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IRS Section 179 Expense and Depreciation

 

CPA Wilmingon NC discusses Section 179 expense and depreciation

Section 179 helped cause the proliferation of SUVs

Background

Section 179 of the IRS tax code allows a business to immediately deduct the entire cost of capital purchases (think equipment) from the company’s tax return. Subject to conditions of course. 

“The 179 expense deduction is the ultimate accelerated depreciation technique.” 
Gary Bode, CPA
Wilmington NC Accountant

Depreciation started as a way for an accountant to spread out the cost of equipment over the period of its expected usefulness.  If a machine cost $50,000 and was expected to help production for five years, the accountant expensed $10,000 per year. Many variations of depreciation developed to account for cases where the usefulness of the machine was not uniform across the five years. Most accelerate depreciation such that greater expense is taken in the early years.  However, for IRS purposes, the depreciation variations have more to do with taxation than the true life of the machine.  Section 179 is an extreme example; where up to the entire cost can be deducted in the first tax year, regardless of the expected life of the machine. Its’ original purpose was to stimulate small business capital purchases by tax incentives.  One consequence was the proliferation of SUVs purchased as business vehicles.

Very Basic Example

Wilmington NC Widgets, our demo company, buys a $50,000 piece of equipment in 2010. The CPA for Wilmington NC Widgets has two basic choices on how to handle this for the 2010 WNW tax return: The first technique is depreciation. In this example, the CPA can deduct $10,000 in 2010, and an additional $10,000 on the tax returns for the following four years.  The second choice uses Section 179 where the CPA deducts the entire $50,000 on Wilmington NC Widgets’ 2010 tax return.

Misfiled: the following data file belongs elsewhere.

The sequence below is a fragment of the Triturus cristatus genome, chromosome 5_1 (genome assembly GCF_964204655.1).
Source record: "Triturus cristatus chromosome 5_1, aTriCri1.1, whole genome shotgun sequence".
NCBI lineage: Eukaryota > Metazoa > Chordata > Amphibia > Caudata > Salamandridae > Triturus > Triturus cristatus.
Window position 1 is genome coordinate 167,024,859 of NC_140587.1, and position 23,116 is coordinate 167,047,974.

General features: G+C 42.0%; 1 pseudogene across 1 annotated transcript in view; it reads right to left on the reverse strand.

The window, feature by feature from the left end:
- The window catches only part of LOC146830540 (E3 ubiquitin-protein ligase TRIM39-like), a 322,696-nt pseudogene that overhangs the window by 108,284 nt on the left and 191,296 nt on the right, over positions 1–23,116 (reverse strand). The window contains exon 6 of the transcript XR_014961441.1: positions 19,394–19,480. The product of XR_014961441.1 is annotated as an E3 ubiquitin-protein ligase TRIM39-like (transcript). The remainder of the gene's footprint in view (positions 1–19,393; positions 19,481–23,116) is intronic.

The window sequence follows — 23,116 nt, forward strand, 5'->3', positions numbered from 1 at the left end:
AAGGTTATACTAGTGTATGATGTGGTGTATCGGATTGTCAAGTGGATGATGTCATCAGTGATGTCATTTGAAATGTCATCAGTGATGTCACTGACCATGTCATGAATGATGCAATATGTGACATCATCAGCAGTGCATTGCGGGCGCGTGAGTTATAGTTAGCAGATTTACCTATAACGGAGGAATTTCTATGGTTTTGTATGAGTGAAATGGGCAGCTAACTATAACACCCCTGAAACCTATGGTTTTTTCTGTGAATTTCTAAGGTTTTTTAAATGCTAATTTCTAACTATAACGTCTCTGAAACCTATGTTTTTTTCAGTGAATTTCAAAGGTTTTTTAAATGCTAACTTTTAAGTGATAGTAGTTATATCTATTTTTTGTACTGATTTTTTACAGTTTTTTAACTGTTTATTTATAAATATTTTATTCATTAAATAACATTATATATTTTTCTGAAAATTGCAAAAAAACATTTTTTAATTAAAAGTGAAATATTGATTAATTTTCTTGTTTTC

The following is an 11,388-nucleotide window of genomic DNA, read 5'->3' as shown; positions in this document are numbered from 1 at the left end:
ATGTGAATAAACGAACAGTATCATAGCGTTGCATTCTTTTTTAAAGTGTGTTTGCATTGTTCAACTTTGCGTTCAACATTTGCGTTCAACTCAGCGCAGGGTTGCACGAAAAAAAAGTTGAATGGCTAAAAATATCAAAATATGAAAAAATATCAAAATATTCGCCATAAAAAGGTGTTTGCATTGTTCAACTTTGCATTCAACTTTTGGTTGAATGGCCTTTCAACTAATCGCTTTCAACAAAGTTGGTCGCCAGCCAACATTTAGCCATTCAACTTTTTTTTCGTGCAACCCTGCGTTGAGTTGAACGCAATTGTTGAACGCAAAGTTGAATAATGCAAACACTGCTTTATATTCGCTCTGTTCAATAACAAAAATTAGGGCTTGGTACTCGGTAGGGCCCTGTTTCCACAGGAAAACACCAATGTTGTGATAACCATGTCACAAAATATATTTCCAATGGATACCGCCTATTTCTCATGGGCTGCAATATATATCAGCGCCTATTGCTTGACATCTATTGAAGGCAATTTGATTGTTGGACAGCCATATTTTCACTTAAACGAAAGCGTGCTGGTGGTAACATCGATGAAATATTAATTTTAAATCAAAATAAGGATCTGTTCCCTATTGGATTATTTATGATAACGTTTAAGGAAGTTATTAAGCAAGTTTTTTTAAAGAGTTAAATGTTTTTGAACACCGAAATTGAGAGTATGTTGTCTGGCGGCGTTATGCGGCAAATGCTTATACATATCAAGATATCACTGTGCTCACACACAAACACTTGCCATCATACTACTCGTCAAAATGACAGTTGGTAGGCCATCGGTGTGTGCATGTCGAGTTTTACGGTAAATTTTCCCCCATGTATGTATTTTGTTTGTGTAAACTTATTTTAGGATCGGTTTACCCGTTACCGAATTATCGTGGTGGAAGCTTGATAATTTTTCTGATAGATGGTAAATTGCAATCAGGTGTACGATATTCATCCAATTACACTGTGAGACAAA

2010 Specifics

The IRS specifics change annually.  In 2010, the Section 179 deduction allows the CPA for Wilmington NC Widgets to fully expense the first $134,000 in capital equipment expenditures.  If WNW buys over $400,000 of capital equipment in 2010, it must subtract each dollar spent over $400,000 from the $134,000.  Once the total capital purchases exceed $534,000, in 2010, there is no Section 179 deduction allowed and the CPA has to use some type of depreciation. For those dollars spent that exceed $134,000, standard MACRS depreciation rates apply. 

Considerations for Electing Section 179

There are two potential problems with the Section 179 deduction.  So the CPA has to look at the best interests of Wilmington NC Widgets.  Section 179 only helps companies who are making a profit.  There are many companies still trying to dig out from the recession and might not turn a profit in 2010.  There is no sense in accelerated tax deductions if WNW doesn’t actually save on taxes by doing so.  If a WNW fully expenses their capital equipment expenditures in 2010, then they have no depreciation for tax deductions in 2011 and beyond. Generally speaking, saving taxes now is better than saving taxes later. But this takes cash flow discipline.  WNW is happy in 2010 if Section 179 markedly decreases taxes.  Not so happy in 2011 and beyond perhaps. 

Additional cash flow complications can arise with taking a Section 179 deduction if the $50,000 of equipment was financed.  Imagine only $5,000 of the entire $50,000 purchase was paid in 2010.  But the CPA can still deduct the entire $50,000 off Wilmington NC Widgets’ 2010 tax return.  So in 2011, not only is WNW paying off the remaining $45,000 debt, it doesn’t get any tax deduction for it.  A double whammy to cash flow. 

If you need a free initial consult, please call Gary Bode, MSA, CPA, PC at (910) 399-2705.

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